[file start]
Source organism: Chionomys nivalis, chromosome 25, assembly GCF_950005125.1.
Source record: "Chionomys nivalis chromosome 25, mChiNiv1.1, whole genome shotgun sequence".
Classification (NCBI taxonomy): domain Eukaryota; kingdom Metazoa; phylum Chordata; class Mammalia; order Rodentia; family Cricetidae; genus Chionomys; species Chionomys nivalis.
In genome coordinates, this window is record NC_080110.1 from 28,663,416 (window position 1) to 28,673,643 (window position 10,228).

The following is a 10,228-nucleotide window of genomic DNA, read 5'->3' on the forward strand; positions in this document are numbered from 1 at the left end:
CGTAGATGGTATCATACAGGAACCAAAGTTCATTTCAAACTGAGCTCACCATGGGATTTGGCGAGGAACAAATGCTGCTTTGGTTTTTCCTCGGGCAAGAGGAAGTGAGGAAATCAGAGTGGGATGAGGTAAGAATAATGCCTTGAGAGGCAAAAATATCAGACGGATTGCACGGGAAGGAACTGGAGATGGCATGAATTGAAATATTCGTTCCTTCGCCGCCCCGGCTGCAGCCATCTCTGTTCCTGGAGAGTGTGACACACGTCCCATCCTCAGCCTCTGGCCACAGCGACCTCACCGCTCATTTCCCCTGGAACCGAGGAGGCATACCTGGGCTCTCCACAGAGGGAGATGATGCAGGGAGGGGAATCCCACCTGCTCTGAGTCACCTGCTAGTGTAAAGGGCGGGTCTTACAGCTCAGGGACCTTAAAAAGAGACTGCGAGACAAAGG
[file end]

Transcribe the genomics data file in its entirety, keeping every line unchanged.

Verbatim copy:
Source organism: Chionomys nivalis, chromosome 25, assembly GCF_950005125.1.
Source record: "Chionomys nivalis chromosome 25, mChiNiv1.1, whole genome shotgun sequence".
Classification (NCBI taxonomy): domain Eukaryota; kingdom Metazoa; phylum Chordata; class Mammalia; order Rodentia; family Cricetidae; genus Chionomys; species Chionomys nivalis.
In genome coordinates, this window is record NC_080110.1 from 28,663,416 (window position 1) to 28,673,643 (window position 10,228).

The following is a 10,228-nucleotide window of genomic DNA, read 5'->3' on the forward strand; positions in this document are numbered from 1 at the left end:
CGTAGATGGTATCATACAGGAACCAAAGTTCATTTCAAACTGAGCTCACCATGGGATTTGGCGAGGAACAAATGCTGCTTTGGTTTTTCCTCGGGCAAGAGGAAGTGAGGAAATCAGAGTGGGATGAGGTAAGAATAATGCCTTGAGAGGCAAAAATATCAGACGGATTGCACGGGAAGGAACTGGAGATGGCATGAATTGAAATATTCGTTCCTTCGCCGCCCCGGCTGCAGCCATCTCTGTTCCTGGAGAGTGTGACACACGTCCCATCCTCAGCCTCTGGCCACAGCGACCTCACCGCTCATTTCCCCTGGAACCGAGGAGGCATACCTGGGCTCTCCACAGAGGGAGATGATGCAGGGAGGGGAATCCCACCTGCTCTGAGTCACCTGCTAGTGTAAAGGGCGGGTCTTACAGCTCAGGGACCTTAAAAAGAGACTGCGAGACAAAGG